The University of Texas and ESPN recently announced a 20 year, $300 million dollar agreement to launch a TV Network dedicated solely to all things Longhorns. It's a great deal for Texas, as all the money is guaranteed, but it just might be the end of the Big XII. Nebraska and Colorado saw the writing on the wall and got out, and although Big XII Commissioner Dan Beebe made grandiose promises of a newer and richer TV contract to get the remaining conference members to stay, the money will be a pittance compared to what Texas will be hauling in.
Let's do some cipherin' after the jump to see how this all might play out.
Now, according to this article, Texas is guaranteed 82% of that $300 million, or $246 million. Divide that over 20 years, that's just over 12 million per year that Texas receives. Over the first five years of the deal, the money is split 50-50 between the athletic department and academics, but after that, well, let's just say that the debate team doesn't put 100,000 butts in seats, so you know where the money is going to go.
Currently, the Big XII payout varies per school, and according to this article here, Texas gets the lion's share, over $10 million a season. Add those numbers up with the new TV network, and that equals the Big Ten payout. Those numbers are a year old, and were pre-expansion numbers, but the bottom line is Texas is the clear revenue king in the conference. If there is a new Big XII contract, Beebe (and the remaining Big XII schools, by the way) agreed to the disproportionate revenue split to keep Texas in the fold, so that will remain in place. I assume that Commissioner Beebe was looking towards ESPN for a new TV contract for the conference, but with ESPN being the partner with Texas, I find it tough to see where he's going to get a better deal for his conference. But even if he does, there's no way a new deal will get the Big XII anywhere close to the SEC and Big Ten in terms of money, not with the $300 million they're committing to Texas. I just don't see it.
The SEC (which distributes revenue evenly, like the Big Ten) payout is just over $17 million per school and will increase as their new TV contract with ESPN takes hold.
Big Ten schools received a $22 million payout in 2009, and with the expansion of the Big Ten Network and a conference championship game in 2011, that will increase as well.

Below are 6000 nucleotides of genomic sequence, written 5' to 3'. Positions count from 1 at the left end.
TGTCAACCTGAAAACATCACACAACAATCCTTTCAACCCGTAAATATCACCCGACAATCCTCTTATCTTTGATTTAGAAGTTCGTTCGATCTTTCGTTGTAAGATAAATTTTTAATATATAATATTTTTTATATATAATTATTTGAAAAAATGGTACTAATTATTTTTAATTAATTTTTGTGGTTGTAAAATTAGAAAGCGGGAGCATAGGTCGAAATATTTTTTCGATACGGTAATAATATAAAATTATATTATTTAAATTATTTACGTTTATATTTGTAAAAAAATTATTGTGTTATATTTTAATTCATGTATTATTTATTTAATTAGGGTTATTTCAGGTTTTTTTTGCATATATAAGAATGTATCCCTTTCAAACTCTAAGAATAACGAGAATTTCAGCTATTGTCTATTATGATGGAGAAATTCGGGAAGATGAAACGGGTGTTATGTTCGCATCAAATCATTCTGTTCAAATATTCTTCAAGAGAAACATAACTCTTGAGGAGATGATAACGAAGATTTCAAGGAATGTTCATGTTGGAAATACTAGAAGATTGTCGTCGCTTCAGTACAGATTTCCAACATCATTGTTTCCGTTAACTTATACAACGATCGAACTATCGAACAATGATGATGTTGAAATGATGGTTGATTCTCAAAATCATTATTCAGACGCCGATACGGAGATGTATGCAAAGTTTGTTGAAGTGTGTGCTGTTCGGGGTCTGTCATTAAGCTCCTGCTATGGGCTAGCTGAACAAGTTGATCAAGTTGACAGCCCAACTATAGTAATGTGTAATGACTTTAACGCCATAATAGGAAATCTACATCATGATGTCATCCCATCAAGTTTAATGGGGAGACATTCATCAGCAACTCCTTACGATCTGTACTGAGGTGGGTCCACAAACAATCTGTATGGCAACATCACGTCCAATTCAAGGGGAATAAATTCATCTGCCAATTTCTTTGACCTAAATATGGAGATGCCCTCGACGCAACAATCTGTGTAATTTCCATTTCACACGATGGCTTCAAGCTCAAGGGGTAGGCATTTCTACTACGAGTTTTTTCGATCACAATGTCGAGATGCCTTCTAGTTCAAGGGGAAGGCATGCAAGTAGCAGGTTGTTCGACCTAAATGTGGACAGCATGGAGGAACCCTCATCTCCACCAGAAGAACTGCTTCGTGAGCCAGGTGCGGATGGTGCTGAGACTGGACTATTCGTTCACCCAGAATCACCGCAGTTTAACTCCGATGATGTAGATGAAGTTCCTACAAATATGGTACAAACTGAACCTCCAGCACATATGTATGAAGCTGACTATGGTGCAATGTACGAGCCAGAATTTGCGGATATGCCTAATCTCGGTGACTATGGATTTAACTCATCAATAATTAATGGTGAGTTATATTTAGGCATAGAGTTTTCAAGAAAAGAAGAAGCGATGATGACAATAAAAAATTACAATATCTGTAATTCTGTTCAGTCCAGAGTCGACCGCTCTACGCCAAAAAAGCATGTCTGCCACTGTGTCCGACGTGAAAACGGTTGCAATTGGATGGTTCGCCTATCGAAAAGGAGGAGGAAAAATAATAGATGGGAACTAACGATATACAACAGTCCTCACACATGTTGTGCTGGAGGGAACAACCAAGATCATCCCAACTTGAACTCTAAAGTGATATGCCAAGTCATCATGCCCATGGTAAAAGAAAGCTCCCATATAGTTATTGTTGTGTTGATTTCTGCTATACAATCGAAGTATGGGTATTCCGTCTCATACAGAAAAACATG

Looking at the landscape from a pure money perspective, I can't see how a team like Texas A and M, for example, who was flirting with the SEC during the Nebraska expansion, can look at what Texas is getting (22 million), and what they're getting (9 million), and not look to double their money, as it were, by moving conferences. Their fanbase wants them to go to the SEC, and economics might dictate another tectonic shift in the conferences.
I've also seen a couple columnists muse that the Texas Network might be the beginning of the end of conferences in general, as the big boys like Alabama, Florida, Ohio State, and USC might look to make their own deals and secure their own TV networks and go Independent. Notre Dame essentially did it with their NBC TV contract, and BYU did it and started their own network, they argue.
There's a couple of problems inherent in this whole thing. For one, I can't see ESPN paying seven or eight individual schools $300 million apiece to start their own network. The Big Ten has a great thing going with the BTN, and I can't see Ohio State or Penn State making more money going on their own. Since Fox is half owner of the BTN, there's no way they're going to undercut their brand to go start up an Ohio State or Alabama Network, for example. There's not enough guaranteed money to go around, and I think the schools in the Big Ten realize that there's more money to be made by promoting the conference brand than striking out on their own. As for the SEC schools, replace ESPN with Fox and the Big Ten, and you have the same scenario. ESPN won't weaken the SEC brand by promoting independence for marquee schools, because it hurts their bottom line overall. The SEC more than anyone right now is benefitting from conference brand, and I don't see them doing anything to undercut that.
I will say that I think this is the death knell for the Big XII, but it will take two or three years to realize. If Texas can find a way to make up for that $10 million they currently receive from the Big XII (or just come close), they're gone, and without Texas you have no conference. Big XII suporters think they could add marquee brand names like Notre Dame, but with the revenue disaster that the Big XII currently has, combined with their instability, there's no way that I can see a school as established as Notre Dame go to a conference as untable as that.
If Texas goes Independent, we will be doing the same expansion song and dance again, and we will be looking at the Super-conference era in college football.
And I don't know if that will be good or bad.